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The Case of the Deadly Dolphin



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Cold weather, not oil, seems responsible for the recent spate of baby-dolphin deaths along the Gulf coast, according to researchers at the Dauphin Island Sea Lab:

They point to an apparent correlation between large pulses of chilly water that flowed into Mobile Bay during January and February and the subsequent discovery of dozens of stillborn dolphin calves in area waters.

Data on water temperature and river flows show periods in each month when bay waters dipped into the 40s for days at a time. Shortly after bay temperatures dropped precipitously, dead stillborn dolphins began washing ashore in Alabama.

Melting snow — a rarity for the state — was behind the water temperature drop.

Most reporting on the mysterious dolphin deaths has, like this Reuters story, fingered the BP spill as the culprit. The Sea Lab folks have been a voice of sanity, reporting (as they did last year) that sea life is doing well after the spill.

I was relieved to hear that the cold-water theory was the strongest a strong candidate for explaining the infant-dolphin deaths. Not only does it let BP off the hook, so to speak, but also the dolphins themselves.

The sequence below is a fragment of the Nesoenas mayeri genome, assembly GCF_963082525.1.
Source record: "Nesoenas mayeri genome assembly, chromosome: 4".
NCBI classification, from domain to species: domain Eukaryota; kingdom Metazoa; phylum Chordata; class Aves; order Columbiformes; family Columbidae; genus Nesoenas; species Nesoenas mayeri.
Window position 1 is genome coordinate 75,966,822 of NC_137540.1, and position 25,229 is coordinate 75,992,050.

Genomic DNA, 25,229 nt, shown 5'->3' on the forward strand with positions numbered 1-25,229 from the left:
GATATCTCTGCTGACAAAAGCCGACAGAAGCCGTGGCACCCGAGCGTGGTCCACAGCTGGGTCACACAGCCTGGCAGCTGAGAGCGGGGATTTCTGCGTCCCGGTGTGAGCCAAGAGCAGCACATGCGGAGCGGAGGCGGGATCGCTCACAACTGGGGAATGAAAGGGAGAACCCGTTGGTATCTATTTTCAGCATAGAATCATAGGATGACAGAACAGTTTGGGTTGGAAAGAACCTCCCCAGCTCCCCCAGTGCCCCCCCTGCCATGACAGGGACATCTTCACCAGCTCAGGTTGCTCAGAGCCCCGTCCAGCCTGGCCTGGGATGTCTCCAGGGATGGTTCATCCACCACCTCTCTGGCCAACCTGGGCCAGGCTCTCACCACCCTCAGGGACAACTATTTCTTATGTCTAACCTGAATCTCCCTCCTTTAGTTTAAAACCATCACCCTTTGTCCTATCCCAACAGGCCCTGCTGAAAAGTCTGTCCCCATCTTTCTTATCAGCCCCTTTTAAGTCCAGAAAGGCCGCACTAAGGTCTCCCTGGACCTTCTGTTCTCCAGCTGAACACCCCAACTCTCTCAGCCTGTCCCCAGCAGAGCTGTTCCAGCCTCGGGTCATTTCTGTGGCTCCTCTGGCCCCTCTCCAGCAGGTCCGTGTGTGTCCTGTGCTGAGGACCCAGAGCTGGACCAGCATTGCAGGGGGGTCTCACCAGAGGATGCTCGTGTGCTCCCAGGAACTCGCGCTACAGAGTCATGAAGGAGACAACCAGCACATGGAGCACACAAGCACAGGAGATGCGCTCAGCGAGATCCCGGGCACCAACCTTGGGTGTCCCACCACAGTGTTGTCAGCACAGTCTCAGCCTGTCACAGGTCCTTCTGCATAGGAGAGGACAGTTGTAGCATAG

Like most Hollywood stars, dolphins aren’t as cute in real life as they are on the silver screen. They make Charlie Sheen and Lindsay Lohan look like model citizens, since, as Slate reports, they’re prone to murder baby dolphins and their close relative, the porpoise, as well as to rape and sexually harass.

Not just other dolphins, either. Gossip tabs report that Demi Moore had a close encounter, as did Jessica Alba while filming the remake of Flipper. Said Alba to MTV:  ““I don’t know if anybody knows this but dolphins get excited, even when you are a human being — and they have long, long. . . . I didn’t know this until I was being poked by a few of them, which was very rude. I think I learned my lesson. I sort of request female dolphins after that because those are horny little b*******.” According to the New York Post, Susan Sarandon was once attacked by the female mate of a dolphin with whom she had grown friendly.

As one of my occasional correspondents, an experienced diver, wrote me yesterday, “You know, they sit there with those cute little smiles, and clicks and whistles. It’s all an act. They’d stick a shiv in your back as soon as [they] look at you.”

 

UPDATE:  On rereading the post above, I wanted to clarify that “strongest candidate” means the folks at Dauphin Island Sea Lab think they have a strong case for cold water, but say they have not definitively ruled out other potential causes and contributors, including oil. As originally written, I sailed a little too close to the shoals of “accurate but misleading.”



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